Summer season and its shocking heat waves have finally come to an end for this year, but we need to keep finding suitable solutions to aid the most vulnerable to tackle what seems to be the new normal: a trend of summers characterized by deadly heat waves.
The extreme temperatures do not affect people in the same way, some suffer disproportionately more than others from the effects of rising temperatures. Those more impacted by extreme temperatures and also by summer energy poverty, which is the impossibility to keep the living space cool during hot seasons, are usually the poor and most vulnerable ones.
Not having adequate access to cooling measures, those with lower incomes, migrants, and homeless persons tend to be more impacted by summer energy poverty. Whereas, heat waves can be extremely dangerous for elderly people, children, women, people living with disabilities or conditions that undermine the body’s ability to stay cool, such as diabetes, spinal cord and traumatic brain injuries, and people with mental health conditions, considering that some medications interfere with the body’s ability to regulate its temperature.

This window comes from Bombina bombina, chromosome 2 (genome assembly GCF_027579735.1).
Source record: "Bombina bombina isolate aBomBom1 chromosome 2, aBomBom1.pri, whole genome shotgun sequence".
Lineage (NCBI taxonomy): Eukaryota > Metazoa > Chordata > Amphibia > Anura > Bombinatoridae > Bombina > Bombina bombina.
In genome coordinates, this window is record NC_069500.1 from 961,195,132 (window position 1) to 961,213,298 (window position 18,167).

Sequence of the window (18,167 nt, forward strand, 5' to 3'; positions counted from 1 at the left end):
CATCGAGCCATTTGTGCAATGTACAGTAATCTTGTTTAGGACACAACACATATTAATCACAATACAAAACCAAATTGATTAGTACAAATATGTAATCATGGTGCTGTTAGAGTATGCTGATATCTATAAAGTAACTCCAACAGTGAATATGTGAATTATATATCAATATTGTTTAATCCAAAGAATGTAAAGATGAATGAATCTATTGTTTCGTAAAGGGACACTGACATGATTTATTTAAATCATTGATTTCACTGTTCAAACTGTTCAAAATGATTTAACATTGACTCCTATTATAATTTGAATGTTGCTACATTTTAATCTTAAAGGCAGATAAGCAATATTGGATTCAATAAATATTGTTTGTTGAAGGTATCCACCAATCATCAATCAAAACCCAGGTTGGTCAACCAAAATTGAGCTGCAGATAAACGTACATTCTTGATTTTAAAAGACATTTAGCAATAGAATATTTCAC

Governments and national plans have largely failed to help at-risk people deal with the impacts of global warming. Tackling extreme heat waves and summer energy poverty means proving a multi-actors approach that enables all citizens to feel safe and cool in their homes and cities during summer. Local institutions and organizations can play an important role in this urgent fight: public awareness campaigns, hotlines, free public transport, public cooling shelters, and free water distribution could make a huge and positive impact for all.